South Sudan's government claims progress is being made in implementing a peace agreement signed in 2015. But a closer look reveals that many pledges remain unfulfilled.
The objective of the peace deal signed in Juba in August 2015 was to restore peace and stability following a bloody conflict that broke out in late 2013, two years after South Sudan obtained independence from the Republic of Sudan.
The conflict initially pitted former Vice President Riek Machar against President Salva Kiir, who accused Machar of plotting a coup against him. The violence took on an ethnic dimension with Machar's ethnic Nuer fighting against Kiir's Dinka. Since then, other ethnic groups have been drawn in, spurred by local grievances.
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The East African regional bloc, the Intergovernmental Authority on Development (IGAD), which mediated the deal between President Kiir and Machar, recommended a national dialogue, which Juba implemented in May this year.
"The national amendment committee has finalized its work and a constitutional amendment is now underway at the ministry of justice," said Agel Machar, spokesperson for the rebel group, the Sudan People's Liberation Movement in Opposition (SPLM-IO), which is currently in alliance with the government.
First Vice President Taban Deng Gai, leader of the SPLM-IO, is currently implementing parts of the peace deal with the SPLM government led by President Kiir. Machar, who is in exile in South Africa, claims that Gai is not acting on behalf of SPLM/A, the armed wing of the SPLM.
Little to show
In an exclusive interview with DW, President Kiir said Machar was merely interested in "creating a situation that takes people back to war."
"He is only making confusion, calling his supporters on the phone. He knows where they are hiding and these are the people who are still making problems, continuing to fight and do not want to make peace. He has no spirit of leadership, no spirit of togetherness. He wants people to die every day," Kiir said.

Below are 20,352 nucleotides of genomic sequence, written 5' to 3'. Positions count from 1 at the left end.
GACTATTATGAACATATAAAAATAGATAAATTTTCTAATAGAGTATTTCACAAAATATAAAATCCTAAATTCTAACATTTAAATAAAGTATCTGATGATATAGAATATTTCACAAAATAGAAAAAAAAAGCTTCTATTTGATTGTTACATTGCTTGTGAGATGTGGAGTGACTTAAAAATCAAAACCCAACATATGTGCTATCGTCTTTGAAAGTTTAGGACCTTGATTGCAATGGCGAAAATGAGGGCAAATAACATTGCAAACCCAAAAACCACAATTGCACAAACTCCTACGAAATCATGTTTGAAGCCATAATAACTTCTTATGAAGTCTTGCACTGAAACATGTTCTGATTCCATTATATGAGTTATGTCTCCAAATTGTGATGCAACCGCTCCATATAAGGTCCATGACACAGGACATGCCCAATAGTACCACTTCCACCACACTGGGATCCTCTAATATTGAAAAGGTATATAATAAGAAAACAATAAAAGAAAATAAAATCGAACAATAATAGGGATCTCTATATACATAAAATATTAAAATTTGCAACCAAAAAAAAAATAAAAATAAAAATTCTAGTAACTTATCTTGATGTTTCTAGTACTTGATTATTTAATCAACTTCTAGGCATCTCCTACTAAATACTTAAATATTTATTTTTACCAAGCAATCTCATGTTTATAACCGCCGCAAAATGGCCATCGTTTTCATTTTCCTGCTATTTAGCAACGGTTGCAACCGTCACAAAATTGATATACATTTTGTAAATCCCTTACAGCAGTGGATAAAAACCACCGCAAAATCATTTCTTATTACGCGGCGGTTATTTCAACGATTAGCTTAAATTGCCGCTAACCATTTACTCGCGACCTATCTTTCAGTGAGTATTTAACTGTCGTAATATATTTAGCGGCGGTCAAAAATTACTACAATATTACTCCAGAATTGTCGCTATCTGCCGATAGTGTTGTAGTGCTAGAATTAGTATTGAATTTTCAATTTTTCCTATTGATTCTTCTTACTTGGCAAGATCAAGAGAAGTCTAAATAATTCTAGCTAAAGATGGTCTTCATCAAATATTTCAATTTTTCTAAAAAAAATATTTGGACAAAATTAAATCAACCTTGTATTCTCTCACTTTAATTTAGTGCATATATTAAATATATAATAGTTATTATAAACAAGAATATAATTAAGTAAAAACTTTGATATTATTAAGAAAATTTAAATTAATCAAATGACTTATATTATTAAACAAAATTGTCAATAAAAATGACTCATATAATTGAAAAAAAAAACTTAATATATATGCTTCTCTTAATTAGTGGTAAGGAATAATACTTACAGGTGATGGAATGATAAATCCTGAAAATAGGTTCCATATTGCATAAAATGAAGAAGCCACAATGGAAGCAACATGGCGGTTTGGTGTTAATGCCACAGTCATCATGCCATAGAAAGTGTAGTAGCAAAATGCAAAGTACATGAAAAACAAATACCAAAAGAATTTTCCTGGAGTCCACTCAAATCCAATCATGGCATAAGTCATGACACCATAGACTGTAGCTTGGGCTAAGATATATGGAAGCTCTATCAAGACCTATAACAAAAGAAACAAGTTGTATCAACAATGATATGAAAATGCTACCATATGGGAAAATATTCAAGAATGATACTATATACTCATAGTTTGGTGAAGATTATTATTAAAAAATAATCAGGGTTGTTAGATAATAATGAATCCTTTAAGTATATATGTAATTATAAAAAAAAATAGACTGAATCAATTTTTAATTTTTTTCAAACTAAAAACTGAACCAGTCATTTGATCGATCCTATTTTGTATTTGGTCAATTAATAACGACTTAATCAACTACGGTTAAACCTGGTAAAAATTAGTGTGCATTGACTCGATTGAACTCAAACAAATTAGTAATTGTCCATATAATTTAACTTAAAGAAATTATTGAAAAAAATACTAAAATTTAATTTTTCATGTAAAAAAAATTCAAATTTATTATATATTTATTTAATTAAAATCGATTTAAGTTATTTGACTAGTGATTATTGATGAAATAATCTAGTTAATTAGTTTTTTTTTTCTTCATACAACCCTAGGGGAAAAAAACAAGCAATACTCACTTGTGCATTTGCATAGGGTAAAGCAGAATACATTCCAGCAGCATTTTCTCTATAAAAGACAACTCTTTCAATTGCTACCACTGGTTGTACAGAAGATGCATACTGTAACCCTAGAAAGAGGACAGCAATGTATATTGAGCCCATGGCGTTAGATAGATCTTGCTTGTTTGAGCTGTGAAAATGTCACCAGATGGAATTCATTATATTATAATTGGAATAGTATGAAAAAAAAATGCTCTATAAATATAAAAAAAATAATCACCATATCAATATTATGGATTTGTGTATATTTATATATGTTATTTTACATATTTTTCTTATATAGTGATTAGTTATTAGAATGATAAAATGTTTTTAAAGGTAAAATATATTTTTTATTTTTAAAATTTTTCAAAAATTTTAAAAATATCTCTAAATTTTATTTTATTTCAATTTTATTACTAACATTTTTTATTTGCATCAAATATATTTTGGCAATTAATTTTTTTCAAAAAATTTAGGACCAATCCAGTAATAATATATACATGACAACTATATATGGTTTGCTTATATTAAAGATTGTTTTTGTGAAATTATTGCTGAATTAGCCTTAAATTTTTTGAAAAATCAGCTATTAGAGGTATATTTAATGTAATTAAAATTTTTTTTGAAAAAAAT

Information Minister Michael Makuei told DW that the transitional government was fully implementing the peace agreement. Experts, however, believe that the achievements outlined by the government and Taban Deng Gai's faction of the SPLM-IO are more related to power sharing, which in essence benefits both parties.
So far, only one of eight chapters of the peace deal has been implemented. Several key provisions are still unfulfilled.
"As JMEC we have remained profoundly shocked by the rampant hostilities across the country and the rapid deterioration of the political, security, humanitarian and economic situation in South Sudan," said Festus Mogae, former president of Botswana.
Mogae is chairman of the body monitoring the implementation of the peace agreement, the Joint Monitoring and Evaluation Commission (JMEC).
A cashless government
A key part of the deal was the holding of general elections and the subsequent integration of rebel forces into a unified government. The agreement also stipulated the formation of an electoral commission seven months after the signing of the deal. Both the government and the opposition were also supposed to merge their forces shortly afterwards. But none of these requirements have been implemented.
Information Minister Makuei says there are challenges hindering the implementation process. "The international community, which pushed for this agreement with all these provisions that we stood against but were imposed on us, promised to fund this project. We have been telling them that we have no money, the government of South Sudan doesn't have money," Makuei said.
The provisions Makuei mentioned include power sharing with the rebels and the redeployment of government forces some kilometers outside Juba.
"The agreement did not succeed in ending the violence, restoring stability, reforming public institutions and improving the living conditions of ordinary citizens across South Sudan," said Rajab Muhandis, director of South Sudan's Network for Democratic Elections.
The activist said the main objective has not been achieved since the deal was signed two years ago. "To the contrary, the violence has increased, ambushes have made roads impassable, at least one third of the population is displaced internally or in neighboring countries and six million people are severely food insecure," Muhandis said.